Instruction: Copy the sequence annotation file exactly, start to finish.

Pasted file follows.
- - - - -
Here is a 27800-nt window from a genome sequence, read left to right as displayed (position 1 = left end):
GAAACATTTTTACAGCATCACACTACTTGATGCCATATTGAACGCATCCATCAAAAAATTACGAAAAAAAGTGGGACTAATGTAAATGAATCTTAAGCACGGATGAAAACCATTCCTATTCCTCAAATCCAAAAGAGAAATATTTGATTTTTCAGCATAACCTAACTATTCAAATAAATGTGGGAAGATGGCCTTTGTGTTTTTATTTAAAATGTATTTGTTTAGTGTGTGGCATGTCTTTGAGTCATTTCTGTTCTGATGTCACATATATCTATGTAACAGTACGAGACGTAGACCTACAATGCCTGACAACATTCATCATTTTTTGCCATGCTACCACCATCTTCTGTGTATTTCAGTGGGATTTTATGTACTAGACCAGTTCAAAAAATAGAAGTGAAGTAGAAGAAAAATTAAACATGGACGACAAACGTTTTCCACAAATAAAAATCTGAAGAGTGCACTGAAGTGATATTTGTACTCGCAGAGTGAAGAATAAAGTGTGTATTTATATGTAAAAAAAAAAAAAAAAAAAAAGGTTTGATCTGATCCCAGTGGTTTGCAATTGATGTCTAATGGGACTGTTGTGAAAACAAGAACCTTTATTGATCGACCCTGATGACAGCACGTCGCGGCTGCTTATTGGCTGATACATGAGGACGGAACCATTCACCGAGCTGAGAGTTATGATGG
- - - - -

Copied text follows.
Here is a 27800-nt window from a genome sequence, read left to right as displayed (position 1 = left end):
GAAACATTTTTACAGCATCACACTACTTGATGCCATATTGAACGCATCCATCAAAAAATTACGAAAAAAAGTGGGACTAATGTAAATGAATCTTAAGCACGGATGAAAACCATTCCTATTCCTCAAATCCAAAAGAGAAATATTTGATTTTTCAGCATAACCTAACTATTCAAATAAATGTGGGAAGATGGCCTTTGTGTTTTTATTTAAAATGTATTTGTTTAGTGTGTGGCATGTCTTTGAGTCATTTCTGTTCTGATGTCACATATATCTATGTAACAGTACGAGACGTAGACCTACAATGCCTGACAACATTCATCATTTTTTGCCATGCTACCACCATCTTCTGTGTATTTCAGTGGGATTTTATGTACTAGACCAGTTCAAAAAATAGAAGTGAAGTAGAAGAAAAATTAAACATGGACGACAAACGTTTTCCACAAATAAAAATCTGAAGAGTGCACTGAAGTGATATTTGTACTCGCAGAGTGAAGAATAAAGTGTGTATTTATATGTAAAAAAAAAAAAAAAAAAAAAGGTTTGATCTGATCCCAGTGGTTTGCAATTGATGTCTAATGGGACTGTTGTGAAAACAAGAACCTTTATTGATCGACCCTGATGACAGCACGTCGCGGCTGCTTATTGGCTGATACATGAGGACGGAACCATTCACCGAGCTGAGAGTTATGATGG